innovation

Was Thomas Edison more of a business man rather than an inventor

GeekHistory explores the legacy of Thomas EdisonPeople often make remarks about Thomas Edison such as, "he was primarily a businessman." The attitude would seem to lack the understanding that being successful in business is not mutually exclusive from being a successful inventor.

Many successful inventors realize that experimentation and research takes money. That is why some inventors hold on to certain patent rights, but sell others. They keep the ones they intent to develop and sell off others to raise money to continue their research.

The light bulb was not a single invention, but an ongoing improvement of one idea over another to create a finished product. There were many versions of the light bulb before Edison’s, and there were many versions after Edison. In 1879, Edison was first to devise a lamp that would last in long-term commercial use.

It is also not unusual for inventors to purchase patents to other inventions similar to their own. Sometimes in the larger scope of a project inventors will purchase the rights to similar projects so they have ownership of all the parts to their finished product.

It takes the work of many individuals and many patents (and inventions) coming together to reach a goal. George Westinghouse believed that AC (alternating current) was a better method of power distribution than Edison’s DC (direct current). George Westinghouse was himself an inventor and innovator, as well as a visionary businessman.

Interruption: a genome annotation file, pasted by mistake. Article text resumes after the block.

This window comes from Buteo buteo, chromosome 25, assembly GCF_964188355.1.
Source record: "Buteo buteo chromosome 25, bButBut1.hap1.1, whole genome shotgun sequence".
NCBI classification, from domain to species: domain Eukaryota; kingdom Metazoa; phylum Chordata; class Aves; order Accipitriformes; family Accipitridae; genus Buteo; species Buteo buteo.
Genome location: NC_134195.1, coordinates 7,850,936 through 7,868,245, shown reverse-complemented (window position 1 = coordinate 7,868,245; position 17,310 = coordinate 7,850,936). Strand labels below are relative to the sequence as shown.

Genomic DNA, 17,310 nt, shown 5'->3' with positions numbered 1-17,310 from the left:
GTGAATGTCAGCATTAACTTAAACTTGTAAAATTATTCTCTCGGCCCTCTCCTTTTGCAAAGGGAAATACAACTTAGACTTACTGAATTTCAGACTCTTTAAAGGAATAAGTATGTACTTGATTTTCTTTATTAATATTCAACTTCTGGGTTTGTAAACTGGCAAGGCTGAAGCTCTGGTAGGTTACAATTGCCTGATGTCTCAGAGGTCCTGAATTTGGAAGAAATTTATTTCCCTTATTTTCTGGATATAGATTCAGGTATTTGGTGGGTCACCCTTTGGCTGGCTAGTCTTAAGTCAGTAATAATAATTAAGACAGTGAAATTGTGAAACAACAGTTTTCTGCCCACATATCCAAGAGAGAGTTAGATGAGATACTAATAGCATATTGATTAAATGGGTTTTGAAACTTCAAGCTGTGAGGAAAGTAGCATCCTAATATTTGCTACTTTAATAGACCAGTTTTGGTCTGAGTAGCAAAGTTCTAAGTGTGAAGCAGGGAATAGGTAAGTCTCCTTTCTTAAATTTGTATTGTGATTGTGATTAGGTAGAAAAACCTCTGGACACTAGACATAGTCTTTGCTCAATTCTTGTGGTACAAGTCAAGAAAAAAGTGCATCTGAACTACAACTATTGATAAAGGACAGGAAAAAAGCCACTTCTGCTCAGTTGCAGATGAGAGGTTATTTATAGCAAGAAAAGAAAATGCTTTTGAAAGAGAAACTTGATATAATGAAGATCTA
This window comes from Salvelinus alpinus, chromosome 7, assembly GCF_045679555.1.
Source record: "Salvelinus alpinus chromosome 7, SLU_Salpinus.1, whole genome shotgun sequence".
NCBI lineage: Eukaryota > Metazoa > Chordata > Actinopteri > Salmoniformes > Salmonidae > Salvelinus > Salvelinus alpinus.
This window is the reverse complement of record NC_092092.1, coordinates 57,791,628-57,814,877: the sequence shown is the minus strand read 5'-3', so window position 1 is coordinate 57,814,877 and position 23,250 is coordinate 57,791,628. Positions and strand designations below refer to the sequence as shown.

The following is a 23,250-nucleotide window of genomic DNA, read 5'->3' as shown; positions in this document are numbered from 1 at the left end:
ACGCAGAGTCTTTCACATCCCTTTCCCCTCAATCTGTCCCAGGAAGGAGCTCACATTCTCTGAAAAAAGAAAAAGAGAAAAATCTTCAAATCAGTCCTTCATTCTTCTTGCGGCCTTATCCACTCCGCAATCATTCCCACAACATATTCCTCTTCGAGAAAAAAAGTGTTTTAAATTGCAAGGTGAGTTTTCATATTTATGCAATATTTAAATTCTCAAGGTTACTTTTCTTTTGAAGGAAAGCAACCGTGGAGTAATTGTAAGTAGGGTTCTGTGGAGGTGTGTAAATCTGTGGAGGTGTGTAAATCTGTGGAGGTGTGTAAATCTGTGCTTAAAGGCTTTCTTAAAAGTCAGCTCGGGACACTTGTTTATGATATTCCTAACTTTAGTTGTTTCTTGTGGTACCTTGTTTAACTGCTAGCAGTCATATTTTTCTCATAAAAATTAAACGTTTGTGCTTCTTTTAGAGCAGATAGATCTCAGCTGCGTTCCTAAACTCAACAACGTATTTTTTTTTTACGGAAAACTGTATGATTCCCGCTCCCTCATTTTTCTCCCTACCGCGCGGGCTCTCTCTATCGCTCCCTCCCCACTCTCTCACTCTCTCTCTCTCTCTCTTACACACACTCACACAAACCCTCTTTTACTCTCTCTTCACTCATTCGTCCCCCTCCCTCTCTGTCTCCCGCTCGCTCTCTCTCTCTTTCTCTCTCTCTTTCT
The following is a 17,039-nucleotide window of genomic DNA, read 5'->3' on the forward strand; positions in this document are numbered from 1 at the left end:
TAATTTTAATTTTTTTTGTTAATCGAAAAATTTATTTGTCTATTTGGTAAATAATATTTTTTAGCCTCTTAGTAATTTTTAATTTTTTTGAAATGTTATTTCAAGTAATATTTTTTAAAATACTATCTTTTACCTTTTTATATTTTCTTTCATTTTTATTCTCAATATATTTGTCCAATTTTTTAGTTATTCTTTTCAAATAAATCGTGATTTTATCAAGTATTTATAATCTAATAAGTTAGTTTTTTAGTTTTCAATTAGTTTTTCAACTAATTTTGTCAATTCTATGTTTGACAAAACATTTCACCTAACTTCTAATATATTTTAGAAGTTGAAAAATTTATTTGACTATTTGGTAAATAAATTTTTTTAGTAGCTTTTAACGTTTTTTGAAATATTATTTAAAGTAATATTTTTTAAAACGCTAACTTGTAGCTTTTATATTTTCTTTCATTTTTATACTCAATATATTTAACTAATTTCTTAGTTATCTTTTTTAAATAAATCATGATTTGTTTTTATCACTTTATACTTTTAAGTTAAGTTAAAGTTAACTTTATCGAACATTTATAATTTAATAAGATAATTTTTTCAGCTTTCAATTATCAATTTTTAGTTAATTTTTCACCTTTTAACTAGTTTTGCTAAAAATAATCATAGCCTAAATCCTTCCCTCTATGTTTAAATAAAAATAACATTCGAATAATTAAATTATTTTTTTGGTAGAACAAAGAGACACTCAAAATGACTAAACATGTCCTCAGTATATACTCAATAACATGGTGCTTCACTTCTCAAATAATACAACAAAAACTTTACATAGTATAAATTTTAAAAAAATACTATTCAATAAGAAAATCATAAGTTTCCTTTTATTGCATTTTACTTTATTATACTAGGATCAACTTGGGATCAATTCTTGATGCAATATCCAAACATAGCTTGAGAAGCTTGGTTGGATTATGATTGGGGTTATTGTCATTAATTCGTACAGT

In 1885 Westinghouse became interested in the inventions of European Inventors Gaulard and Gibbs and purchased the American rights to their patents for AC current transformers. In 1888 Westinghouse heard of Nikola Tesla and the Tesla Polyphase System. Westinghouse purchased Tesla's alternating current patents on the electric systems and paid Tesla to work with him until they were fully implemented. Westinghouse also had his own team of engineers, such as William Stanley Jr., adding their own inventions in combination with the others to create the finished product. In the case of Westinghouse it was Alternating Current (AC) power transmission.

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